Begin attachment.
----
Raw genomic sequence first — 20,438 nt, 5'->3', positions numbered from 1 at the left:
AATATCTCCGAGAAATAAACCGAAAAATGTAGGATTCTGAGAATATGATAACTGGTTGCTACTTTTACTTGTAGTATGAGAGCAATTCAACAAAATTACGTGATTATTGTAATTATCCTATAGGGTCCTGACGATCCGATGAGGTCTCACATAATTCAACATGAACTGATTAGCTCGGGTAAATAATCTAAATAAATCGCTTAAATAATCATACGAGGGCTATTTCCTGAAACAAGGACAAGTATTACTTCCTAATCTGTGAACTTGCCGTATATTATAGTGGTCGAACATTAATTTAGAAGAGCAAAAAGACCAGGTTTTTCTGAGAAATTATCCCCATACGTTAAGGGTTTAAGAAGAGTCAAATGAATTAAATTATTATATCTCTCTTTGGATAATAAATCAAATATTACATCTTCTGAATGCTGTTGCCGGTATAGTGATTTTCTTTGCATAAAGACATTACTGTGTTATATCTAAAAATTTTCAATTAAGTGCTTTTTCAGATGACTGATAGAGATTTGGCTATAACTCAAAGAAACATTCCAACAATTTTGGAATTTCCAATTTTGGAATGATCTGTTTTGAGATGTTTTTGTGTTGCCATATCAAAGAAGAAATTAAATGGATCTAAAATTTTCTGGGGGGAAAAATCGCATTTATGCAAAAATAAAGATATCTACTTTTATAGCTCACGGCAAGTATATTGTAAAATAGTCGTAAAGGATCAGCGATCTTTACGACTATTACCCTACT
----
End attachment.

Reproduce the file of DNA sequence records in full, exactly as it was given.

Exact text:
Raw genomic sequence first — 20,438 nt, 5'->3', positions numbered from 1 at the left:
AATATCTCCGAGAAATAAACCGAAAAATGTAGGATTCTGAGAATATGATAACTGGTTGCTACTTTTACTTGTAGTATGAGAGCAATTCAACAAAATTACGTGATTATTGTAATTATCCTATAGGGTCCTGACGATCCGATGAGGTCTCACATAATTCAACATGAACTGATTAGCTCGGGTAAATAATCTAAATAAATCGCTTAAATAATCATACGAGGGCTATTTCCTGAAACAAGGACAAGTATTACTTCCTAATCTGTGAACTTGCCGTATATTATAGTGGTCGAACATTAATTTAGAAGAGCAAAAAGACCAGGTTTTTCTGAGAAATTATCCCCATACGTTAAGGGTTTAAGAAGAGTCAAATGAATTAAATTATTATATCTCTCTTTGGATAATAAATCAAATATTACATCTTCTGAATGCTGTTGCCGGTATAGTGATTTTCTTTGCATAAAGACATTACTGTGTTATATCTAAAAATTTTCAATTAAGTGCTTTTTCAGATGACTGATAGAGATTTGGCTATAACTCAAAGAAACATTCCAACAATTTTGGAATTTCCAATTTTGGAATGATCTGTTTTGAGATGTTTTTGTGTTGCCATATCAAAGAAGAAATTAAATGGATCTAAAATTTTCTGGGGGGAAAAATCGCATTTATGCAAAAATAAAGATATCTACTTTTATAGCTCACGGCAAGTATATTGTAAAATAGTCGTAAAGGATCAGCGATCTTTACGACTATTACCCTACT